And as many of you know, last year, we lost one of our absolute best employees and one of our best friends in Don Rubin. Don was our Senior Vice President of Investor Relations and a close personal friend to all of us. He represented the heart and soul of who we are and of our house. During a distinguished 52-year career with the company, Don displayed great wisdom, which was matched by the impeccable quality of his character. At this meeting a year ago, we told you we were going to establish a scholarship in his memory and to pay tribute to Don's early career as a reporter. I am pleased to report the City University of New York Graduate School of Journalism awarded the inaugural Donald S. Rubin McGraw-Hill Memorial Scholarship to a very deserving student in September. Her name is Laura Lorenzetti. Laura graduated Cum Laude from -- with a BA from -- in Economics from New York University and is studying at the CUNY School because she says that she knows that as she graduates, "I'll be quick to enter a newsroom, ready to break news on deadline and of the highest quality." Laura is with us today. She's joined by former BusinessWeek Editor-in-Chief and CUNY Founding Dean, Steve Shepard, and Dean Diana Robertson of CUNY. Laura, would you, Steve and Diana, please stand?

Laura, this is as good as it gets, okay? It gets harder from here. So congratulations to you and we wish you, obviously, very well. And we're going to follow your success on this one. And to Nancy Rubin and Laura and Alex Rubin, thank you for joining us today as well. We so enjoyed to continue to celebrate your husband and your dad.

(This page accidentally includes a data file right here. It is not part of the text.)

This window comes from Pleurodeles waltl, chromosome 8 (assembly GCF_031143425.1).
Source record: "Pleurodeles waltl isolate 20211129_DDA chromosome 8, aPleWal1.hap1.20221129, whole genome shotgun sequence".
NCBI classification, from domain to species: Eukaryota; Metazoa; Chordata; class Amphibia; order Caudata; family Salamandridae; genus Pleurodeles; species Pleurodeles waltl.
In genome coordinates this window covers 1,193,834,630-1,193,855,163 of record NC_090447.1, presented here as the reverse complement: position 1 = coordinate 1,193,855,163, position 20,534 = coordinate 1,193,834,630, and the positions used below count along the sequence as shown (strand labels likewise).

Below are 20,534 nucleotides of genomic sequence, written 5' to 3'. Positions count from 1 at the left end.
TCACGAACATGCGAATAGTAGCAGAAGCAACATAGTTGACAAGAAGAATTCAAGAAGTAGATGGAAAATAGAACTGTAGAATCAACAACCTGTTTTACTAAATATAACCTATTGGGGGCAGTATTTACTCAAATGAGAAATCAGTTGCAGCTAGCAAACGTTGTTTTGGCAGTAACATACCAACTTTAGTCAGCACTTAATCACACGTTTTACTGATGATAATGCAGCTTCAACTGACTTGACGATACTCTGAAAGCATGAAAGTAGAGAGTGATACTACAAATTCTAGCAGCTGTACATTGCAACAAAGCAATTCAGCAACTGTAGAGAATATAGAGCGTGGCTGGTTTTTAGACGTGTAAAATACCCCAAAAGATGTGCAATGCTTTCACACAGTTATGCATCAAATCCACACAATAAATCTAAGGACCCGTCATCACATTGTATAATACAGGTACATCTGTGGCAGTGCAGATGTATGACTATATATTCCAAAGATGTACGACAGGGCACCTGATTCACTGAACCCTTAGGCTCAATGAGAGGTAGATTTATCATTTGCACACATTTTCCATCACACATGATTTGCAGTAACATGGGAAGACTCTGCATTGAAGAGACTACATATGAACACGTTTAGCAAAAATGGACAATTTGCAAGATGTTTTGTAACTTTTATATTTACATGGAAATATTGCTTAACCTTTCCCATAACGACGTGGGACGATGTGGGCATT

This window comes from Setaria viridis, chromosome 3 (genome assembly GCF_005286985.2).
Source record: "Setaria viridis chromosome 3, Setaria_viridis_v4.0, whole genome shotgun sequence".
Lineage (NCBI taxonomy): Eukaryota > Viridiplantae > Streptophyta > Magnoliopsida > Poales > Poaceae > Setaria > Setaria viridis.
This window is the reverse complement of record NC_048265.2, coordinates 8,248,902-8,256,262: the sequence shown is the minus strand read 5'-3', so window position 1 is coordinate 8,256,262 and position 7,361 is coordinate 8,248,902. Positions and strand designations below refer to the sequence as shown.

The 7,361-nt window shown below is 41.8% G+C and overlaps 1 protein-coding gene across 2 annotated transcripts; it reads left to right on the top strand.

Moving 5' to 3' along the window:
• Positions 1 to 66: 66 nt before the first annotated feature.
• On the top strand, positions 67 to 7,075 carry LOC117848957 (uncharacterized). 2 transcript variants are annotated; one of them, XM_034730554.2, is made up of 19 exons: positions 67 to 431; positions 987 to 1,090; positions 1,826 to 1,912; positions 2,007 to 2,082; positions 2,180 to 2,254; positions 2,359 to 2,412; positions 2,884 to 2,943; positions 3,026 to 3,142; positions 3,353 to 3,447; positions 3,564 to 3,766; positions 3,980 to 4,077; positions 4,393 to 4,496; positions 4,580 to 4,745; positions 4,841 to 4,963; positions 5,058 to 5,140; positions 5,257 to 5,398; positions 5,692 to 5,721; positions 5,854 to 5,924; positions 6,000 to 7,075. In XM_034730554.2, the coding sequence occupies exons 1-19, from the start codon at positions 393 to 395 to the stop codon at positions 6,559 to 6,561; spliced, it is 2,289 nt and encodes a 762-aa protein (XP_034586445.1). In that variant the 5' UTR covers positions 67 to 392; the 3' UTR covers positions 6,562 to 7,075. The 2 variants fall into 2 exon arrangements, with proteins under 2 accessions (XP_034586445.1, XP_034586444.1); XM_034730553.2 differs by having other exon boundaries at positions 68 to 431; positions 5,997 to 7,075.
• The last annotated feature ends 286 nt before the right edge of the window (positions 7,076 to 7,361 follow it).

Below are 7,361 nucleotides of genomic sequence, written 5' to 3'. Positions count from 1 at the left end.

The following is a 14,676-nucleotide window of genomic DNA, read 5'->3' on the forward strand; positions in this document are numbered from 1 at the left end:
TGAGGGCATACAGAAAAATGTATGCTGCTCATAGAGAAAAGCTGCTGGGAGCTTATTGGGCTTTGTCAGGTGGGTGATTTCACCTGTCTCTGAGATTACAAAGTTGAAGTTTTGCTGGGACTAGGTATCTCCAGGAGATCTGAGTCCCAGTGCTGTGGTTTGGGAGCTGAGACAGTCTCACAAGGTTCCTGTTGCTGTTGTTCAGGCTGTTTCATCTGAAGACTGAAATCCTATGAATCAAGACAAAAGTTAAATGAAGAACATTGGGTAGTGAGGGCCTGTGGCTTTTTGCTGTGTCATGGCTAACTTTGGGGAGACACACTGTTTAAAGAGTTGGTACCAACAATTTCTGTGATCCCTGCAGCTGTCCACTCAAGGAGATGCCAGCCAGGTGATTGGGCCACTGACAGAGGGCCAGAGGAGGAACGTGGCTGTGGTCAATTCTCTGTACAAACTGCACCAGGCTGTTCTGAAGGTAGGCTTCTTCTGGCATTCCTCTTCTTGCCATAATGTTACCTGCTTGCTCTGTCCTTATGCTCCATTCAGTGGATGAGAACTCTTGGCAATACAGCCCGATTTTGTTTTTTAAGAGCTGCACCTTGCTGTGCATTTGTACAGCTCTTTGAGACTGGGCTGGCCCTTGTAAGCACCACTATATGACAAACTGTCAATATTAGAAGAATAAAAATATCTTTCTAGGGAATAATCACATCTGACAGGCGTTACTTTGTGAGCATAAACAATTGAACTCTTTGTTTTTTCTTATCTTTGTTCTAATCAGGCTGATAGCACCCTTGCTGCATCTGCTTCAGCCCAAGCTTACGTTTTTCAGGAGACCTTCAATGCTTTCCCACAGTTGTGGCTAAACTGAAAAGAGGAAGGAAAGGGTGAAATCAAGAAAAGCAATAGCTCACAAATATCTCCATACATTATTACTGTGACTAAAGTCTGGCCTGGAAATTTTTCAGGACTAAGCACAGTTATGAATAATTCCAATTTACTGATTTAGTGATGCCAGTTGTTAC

Okay. The second topic I wanted to cover is our strong performance and bright prospects going ahead. And as I also said last night, Jack Callahan reminded me, today is the last day that I can talk about our performance of 2012. We have to move on and all of that. So with that in mind, I want to talk about it in terms of Growth and Value. We achieved strong growth in our financial results, and we unlocked value for shareholders. And that's the combination we want to keep before us always. Yesterday, we announced first quarter earnings for 2013. Revenue grew by 14% to $1.2 billion. Excluding onetime costs, net income from continuing operations increased 29%, and EPS from continuing operations rose 29% to $0.80 per share. Looking ahead for all of 2013, our guidance calls for revenue to grow at high single digits, adjusted earnings per share to grow somewhere between $3.10 and $3.20, which equates at the midpoint to 15% growth. And we're going to be working very hard to even better than that. Our first quarter growth trends carried over from 2012. Last year, revenue grew 13% and adjusted earnings per share from continuing operations grew at 32%.